Jeremy Clarke spends a week with his son in a caravan in Cornwall and meets some first time holidaymakersby Jeremy Clarke / August 20, 1996 / Leave a comment
After I returned from Los Angeles, my six-year-old son and I spent a week together in a caravan at Polzeath, on the north Cornwall coast. It has become a fixture in our lives to spend the second week in June there. As we do not live together but would like to, it is a time of unaccustomed completeness. We look forward to our unclouded longest day with a yearning. At incon- gruous moments on wet winter weekends we turn to each other and say: “I wish we were in the caravan.”
As my son is a creature of habit, we tend to do the same things every year. We hire the same bikes from the same man (who used to keep goal for Plymouth Argyle) and cycle the Camel trail. We go for a ride on a speedboat called Jaws 2 and sit at the back. We catch the same unfortunate crab from the same grotto in the same rockpool. We go to the Sea Life Centre at Newquay and stroke the friendly rays. And if we see a policeman anywhere, we hurry to buy an ice cream, for it is a criminal offence in Cornwall to be seen in public without one.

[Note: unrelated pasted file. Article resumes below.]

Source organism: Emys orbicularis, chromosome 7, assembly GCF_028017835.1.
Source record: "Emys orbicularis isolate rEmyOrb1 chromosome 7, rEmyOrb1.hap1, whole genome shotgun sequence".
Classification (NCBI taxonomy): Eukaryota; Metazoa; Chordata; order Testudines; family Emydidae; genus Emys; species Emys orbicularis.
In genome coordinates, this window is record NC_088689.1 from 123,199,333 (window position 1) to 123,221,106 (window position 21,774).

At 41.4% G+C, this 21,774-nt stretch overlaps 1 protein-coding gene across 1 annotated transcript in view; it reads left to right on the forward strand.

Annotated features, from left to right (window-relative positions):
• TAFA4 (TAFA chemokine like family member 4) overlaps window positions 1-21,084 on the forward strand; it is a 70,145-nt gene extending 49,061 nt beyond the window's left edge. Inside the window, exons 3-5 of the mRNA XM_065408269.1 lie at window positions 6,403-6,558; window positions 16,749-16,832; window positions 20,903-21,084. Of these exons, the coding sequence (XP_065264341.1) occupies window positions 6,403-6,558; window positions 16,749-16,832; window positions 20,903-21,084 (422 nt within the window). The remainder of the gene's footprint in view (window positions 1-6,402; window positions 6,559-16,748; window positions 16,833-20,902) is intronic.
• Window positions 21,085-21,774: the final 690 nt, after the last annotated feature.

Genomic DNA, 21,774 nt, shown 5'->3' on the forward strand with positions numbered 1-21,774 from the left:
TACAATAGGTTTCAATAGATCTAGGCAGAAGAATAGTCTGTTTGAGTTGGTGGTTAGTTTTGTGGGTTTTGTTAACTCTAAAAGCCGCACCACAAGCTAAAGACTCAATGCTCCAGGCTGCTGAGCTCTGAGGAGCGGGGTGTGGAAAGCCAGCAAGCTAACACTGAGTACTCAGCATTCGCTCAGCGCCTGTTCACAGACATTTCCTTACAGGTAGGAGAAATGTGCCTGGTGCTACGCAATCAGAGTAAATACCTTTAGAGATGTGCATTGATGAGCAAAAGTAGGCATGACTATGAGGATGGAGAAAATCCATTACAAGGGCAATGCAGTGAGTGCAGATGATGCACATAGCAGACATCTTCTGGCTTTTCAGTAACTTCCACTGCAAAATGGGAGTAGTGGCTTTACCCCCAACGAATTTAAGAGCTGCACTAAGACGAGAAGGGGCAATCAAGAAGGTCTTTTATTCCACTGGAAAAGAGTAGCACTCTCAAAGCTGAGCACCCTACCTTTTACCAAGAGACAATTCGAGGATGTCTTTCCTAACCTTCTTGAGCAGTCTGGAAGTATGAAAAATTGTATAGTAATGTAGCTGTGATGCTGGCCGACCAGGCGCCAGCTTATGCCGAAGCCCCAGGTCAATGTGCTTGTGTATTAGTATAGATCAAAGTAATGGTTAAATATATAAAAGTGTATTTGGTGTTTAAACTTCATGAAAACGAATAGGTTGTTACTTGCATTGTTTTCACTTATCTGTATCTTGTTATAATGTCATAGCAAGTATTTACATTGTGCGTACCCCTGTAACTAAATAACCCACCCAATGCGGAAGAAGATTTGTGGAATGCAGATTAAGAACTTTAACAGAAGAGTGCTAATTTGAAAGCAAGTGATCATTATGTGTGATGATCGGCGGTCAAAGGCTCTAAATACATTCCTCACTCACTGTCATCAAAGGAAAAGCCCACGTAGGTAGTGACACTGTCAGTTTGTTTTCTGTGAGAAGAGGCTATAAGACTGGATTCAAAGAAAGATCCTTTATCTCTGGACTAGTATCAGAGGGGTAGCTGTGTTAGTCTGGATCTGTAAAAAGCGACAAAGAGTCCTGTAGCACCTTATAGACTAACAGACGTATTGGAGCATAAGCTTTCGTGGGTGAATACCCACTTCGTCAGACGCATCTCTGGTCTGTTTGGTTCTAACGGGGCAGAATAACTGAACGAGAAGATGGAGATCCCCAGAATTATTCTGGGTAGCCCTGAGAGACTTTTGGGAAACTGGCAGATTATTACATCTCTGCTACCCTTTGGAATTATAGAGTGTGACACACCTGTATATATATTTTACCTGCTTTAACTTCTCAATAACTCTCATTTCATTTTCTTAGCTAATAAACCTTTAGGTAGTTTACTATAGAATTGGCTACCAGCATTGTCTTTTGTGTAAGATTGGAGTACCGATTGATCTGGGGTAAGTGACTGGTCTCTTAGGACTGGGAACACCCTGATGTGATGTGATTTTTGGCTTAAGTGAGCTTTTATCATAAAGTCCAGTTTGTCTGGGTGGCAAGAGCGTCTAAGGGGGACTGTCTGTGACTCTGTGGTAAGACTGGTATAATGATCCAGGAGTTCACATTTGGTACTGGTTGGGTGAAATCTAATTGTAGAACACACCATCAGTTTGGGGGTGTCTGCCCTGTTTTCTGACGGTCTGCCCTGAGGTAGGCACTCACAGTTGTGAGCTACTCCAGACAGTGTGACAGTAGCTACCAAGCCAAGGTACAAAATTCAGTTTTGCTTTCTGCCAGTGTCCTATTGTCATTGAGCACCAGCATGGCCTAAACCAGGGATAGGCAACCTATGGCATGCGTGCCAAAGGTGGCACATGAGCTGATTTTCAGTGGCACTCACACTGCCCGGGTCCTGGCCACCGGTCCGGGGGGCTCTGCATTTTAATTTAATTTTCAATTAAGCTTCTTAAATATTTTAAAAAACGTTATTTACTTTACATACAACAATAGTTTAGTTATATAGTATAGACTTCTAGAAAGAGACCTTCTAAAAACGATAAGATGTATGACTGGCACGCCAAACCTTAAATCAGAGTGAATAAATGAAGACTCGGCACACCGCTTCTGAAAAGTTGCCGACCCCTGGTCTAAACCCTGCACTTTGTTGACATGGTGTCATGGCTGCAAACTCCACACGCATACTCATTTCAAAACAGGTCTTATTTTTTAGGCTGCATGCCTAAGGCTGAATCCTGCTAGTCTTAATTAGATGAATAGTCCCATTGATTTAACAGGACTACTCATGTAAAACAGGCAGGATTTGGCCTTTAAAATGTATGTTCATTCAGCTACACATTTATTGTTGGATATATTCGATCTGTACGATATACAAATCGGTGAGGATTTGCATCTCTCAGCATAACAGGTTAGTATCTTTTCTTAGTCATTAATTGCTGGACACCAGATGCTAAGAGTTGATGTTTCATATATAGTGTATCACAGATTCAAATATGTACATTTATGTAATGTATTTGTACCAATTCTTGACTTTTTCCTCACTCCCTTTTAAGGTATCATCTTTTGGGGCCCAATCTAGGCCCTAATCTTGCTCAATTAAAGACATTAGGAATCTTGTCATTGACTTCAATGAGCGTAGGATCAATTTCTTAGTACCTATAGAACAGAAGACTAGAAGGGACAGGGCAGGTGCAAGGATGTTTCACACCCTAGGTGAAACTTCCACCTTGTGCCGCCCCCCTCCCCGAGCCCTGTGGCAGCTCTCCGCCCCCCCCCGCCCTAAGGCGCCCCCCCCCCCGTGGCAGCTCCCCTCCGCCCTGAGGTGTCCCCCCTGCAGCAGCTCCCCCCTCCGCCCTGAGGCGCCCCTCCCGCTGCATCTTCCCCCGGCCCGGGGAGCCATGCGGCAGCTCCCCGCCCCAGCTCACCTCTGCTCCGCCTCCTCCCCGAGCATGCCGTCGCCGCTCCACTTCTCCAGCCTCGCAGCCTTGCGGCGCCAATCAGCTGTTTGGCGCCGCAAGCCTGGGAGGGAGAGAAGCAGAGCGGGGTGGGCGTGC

This year, we made friends with three children-James, 9; Melanie, 14; and Martin, 15-who were staying in an adjacent caravan with their mother. Their holiday had been organised jointly between Torquay’s social services department and the local church; they had come at a moment’s notice. It was their first ever. We met them in the road as we were about to set off for our speedboat ride and, recklessly, I suggested that they come with us. Melanie ran to their caravan to tell their mum, then the five of us set off for Padstow across the hallucinatory sand flats of Daymer Bay.
Our new friends were inappropriately dressed and turned out to be penniless, hungry and surprisingly ignorant about almost everything. (Martin, a big, credulous, incoherent lad, was convinced that the green fields on the far side of the Camel estuary were in Wales.) But they were polite, unassuming companions, and Mark and I relished our roles as old Polzeath hands condescending to show the newcomers the ropes. On the way, Melanie collected cockle shells to send to their father in prison. We passed the tiny church hidden among the sand dunes where John Betjeman is…